Date Approved

3-2014

Date Posted

5-5-2014

Degree Type

Open Access Thesis

Degree Name

Master of Arts (MA)

Department

English Language and Literature

Committee Member

Ramona Caponegro, PhD, Chair

Committee Member

Annette Wannamaker, PhD

Committee Member

Annette Wannamaker, PhD

Abstract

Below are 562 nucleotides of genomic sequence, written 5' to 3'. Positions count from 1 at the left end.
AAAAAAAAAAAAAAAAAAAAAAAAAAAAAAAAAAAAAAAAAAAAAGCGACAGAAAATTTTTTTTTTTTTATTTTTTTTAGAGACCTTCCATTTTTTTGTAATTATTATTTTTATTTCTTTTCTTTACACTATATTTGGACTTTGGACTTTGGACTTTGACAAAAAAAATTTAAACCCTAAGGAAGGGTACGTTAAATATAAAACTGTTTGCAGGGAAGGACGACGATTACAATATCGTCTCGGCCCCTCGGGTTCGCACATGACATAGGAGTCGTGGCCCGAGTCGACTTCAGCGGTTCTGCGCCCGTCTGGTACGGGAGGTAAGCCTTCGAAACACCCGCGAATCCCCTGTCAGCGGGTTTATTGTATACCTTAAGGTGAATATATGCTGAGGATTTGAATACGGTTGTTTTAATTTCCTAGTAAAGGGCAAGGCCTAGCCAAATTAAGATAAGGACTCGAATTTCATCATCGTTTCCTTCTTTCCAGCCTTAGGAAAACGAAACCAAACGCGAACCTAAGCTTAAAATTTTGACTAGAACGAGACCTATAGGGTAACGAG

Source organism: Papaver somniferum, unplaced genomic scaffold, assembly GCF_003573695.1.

Since the release of Jeff Kinney’s Diary of a Wimpy Kid, the multimodal, middle-grade diary book has gained popularity. The series features “handwritten,” journal entries and drawings and has elicited many imitators, the most prominent of which is Rachel Renee Russell’s Dork Diaries. While the diary form is not new to children’s literature, these series reinvent the established conventions through drawings and supplementary online environments. Both series are routinely identified as for reluctant readers; however, their diversity of form actually leads to complex reader engagement. My purpose is to refute the idea that the books are useful only as precursors to “better” books. I will do this by exploring the popularity of these books, by examining the types of reading the books ask for, and by showing how they encourage innovative writing experiences. Ultimately, the series demonstrate how texts for child readers are changing to fit a dynamic literacy landscape.

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